By: Laura Vitelli
March 3 2022
An offhand comment by a Ukrainian MP has been taken out of context by conspiracy theorists.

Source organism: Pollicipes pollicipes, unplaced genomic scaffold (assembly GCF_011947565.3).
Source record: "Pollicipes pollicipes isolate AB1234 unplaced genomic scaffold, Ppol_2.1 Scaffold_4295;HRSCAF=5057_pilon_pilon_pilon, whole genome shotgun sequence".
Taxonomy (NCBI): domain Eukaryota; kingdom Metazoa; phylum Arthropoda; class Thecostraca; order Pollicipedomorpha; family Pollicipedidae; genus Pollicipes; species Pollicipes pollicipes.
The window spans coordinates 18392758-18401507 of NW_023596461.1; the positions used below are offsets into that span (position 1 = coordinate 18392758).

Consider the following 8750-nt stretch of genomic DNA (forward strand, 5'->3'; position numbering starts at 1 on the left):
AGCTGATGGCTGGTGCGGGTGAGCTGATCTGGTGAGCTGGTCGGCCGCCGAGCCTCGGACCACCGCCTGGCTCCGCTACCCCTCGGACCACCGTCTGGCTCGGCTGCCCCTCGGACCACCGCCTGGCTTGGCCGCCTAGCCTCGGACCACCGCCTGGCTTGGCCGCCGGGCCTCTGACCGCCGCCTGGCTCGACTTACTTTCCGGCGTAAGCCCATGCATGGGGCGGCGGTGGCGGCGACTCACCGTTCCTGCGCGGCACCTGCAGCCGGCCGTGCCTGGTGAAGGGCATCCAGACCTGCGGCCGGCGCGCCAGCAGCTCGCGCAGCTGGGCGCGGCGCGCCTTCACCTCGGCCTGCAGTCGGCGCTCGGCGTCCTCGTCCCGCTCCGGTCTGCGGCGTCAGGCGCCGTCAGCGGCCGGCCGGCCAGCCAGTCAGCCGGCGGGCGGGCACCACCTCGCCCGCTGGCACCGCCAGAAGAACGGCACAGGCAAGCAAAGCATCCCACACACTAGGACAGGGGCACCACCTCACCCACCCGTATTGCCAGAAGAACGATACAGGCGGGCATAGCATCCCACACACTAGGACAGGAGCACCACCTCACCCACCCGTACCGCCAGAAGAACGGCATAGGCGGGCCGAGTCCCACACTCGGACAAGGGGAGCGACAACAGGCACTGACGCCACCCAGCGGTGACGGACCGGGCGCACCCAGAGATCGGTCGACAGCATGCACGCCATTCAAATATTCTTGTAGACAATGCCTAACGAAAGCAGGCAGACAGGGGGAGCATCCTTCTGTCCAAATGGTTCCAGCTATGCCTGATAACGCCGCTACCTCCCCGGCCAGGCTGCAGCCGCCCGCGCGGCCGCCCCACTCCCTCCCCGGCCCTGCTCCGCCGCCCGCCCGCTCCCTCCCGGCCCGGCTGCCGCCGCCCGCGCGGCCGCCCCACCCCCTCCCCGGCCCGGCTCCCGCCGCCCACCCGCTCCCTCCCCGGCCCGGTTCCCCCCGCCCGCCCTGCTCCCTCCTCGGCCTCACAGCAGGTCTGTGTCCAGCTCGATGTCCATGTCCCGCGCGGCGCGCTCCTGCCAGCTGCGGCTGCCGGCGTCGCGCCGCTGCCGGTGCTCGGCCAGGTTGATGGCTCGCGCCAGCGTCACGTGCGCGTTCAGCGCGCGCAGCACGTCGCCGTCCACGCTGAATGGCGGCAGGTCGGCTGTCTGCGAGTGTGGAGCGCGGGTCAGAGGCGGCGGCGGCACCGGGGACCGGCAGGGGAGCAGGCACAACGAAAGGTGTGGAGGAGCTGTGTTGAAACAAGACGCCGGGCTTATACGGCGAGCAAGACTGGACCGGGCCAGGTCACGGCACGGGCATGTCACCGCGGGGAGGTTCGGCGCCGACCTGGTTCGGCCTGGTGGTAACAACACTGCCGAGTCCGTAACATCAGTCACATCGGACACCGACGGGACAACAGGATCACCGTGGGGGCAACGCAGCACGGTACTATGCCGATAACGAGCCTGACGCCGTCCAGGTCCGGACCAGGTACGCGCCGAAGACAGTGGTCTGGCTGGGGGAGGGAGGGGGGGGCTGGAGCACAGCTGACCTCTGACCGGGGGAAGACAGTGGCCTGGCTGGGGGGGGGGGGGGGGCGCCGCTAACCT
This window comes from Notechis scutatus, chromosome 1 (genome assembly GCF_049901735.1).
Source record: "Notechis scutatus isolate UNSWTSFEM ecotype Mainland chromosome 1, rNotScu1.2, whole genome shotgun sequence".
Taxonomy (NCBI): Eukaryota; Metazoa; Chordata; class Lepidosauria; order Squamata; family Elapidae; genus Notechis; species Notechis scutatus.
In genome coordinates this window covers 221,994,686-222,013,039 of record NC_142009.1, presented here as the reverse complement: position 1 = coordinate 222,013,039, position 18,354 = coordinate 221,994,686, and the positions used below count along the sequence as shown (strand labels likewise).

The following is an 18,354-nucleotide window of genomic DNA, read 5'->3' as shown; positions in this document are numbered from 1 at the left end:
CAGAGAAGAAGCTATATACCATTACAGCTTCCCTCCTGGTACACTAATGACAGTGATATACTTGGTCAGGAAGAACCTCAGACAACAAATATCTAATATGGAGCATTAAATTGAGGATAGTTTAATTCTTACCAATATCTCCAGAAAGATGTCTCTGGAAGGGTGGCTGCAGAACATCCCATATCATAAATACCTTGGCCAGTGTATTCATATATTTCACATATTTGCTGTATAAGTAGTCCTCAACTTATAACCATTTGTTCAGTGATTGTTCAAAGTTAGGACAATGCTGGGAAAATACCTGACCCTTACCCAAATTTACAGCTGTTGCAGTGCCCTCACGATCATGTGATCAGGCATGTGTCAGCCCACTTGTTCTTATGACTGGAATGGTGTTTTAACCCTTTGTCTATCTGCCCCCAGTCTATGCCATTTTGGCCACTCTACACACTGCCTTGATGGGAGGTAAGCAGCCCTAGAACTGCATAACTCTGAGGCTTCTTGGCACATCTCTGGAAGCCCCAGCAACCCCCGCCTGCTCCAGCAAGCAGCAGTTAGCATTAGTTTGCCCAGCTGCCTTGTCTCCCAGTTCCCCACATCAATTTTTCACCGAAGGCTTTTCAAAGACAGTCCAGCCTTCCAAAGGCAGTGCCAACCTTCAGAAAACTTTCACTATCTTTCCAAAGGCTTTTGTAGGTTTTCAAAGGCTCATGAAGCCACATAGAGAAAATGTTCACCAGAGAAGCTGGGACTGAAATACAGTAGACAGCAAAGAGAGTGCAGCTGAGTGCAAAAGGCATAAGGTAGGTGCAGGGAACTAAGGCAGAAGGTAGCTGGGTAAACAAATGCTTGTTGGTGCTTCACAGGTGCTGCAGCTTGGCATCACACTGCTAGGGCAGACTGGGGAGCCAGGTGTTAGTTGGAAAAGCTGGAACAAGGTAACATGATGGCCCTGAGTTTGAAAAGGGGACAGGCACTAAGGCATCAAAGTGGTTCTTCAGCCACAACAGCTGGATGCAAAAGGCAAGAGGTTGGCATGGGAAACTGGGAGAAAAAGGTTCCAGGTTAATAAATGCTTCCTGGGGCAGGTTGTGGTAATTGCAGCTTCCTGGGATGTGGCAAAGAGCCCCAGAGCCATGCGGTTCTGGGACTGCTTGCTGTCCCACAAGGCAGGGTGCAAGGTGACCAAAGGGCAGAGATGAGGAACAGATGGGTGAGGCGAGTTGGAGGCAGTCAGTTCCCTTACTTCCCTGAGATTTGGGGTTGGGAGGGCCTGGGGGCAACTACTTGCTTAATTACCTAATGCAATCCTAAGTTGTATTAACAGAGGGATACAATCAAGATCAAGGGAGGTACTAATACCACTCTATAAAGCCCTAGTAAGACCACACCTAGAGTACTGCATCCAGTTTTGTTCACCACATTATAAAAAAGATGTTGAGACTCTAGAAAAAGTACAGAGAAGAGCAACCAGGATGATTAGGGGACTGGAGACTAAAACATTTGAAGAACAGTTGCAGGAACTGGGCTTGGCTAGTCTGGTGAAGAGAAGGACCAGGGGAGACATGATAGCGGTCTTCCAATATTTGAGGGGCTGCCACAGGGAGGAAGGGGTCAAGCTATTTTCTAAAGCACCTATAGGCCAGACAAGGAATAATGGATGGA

A Fox News interview with Ukrainian MP Kira Rudyk is being misleadingly taken out of context by online conspiracy theorists. In the interview, Rudyk makes an offhand comment about defending Ukraine in which she said “we not only fight for Ukraine, we fight for this new world order for the democratic countries." This is being misleadingly taken as an accidental confirmation of the New World Order, or “Great Reset,” conspiracy theory. The “Great Reset” conspiracy theory asserts that a number of global organizations, politicians, and business leaders are conspiring to create an authoritarian ‘one-world’ government by divesting people of autonomy and opportunities to own property. It is particularly focused around Klaus Schwab, the founder and executive chairman of the World Economic Forum. Schwab published a book in 2020 titled “COVID-19: The Great Reset” from which the conspiracy theory movement derives its name. The theory is often presented alongside or as the “ultimate goal” of other conspiracies such as anti-vaccine conspiracy theory, e.g. in the claim that vaccine mandates are being used to normalize or enforce control of global populations. There is no evidence that this conspiracy theory is true. It is a common rhetorical tactic in conspiracy circles to take phrases, symbols, or numbers out of context, and use them to imply that secret messages are hiding in plain sight. These do not constitute evidence. When Rudyk's comments on Fox News are put into context, it is clear that she is referring to a broader struggle for democracy against authoritarianism. The host says, "I think the world is surprised by the will of the Ukrainian people to stand up and fight. Are you?" Rudyk replies that she's not surprised, because Ukrainians have been fighting Putin in Eastern Ukraine for the past eight years, and they're not only fighting for their own freedom but "for the new world order for democratic countries." The context makes clear she is referring to the democratic order of countries in Europe and the world, as contrasted to what she understands as Putin's authoritarianism. We have therefore marked the claim as misleading.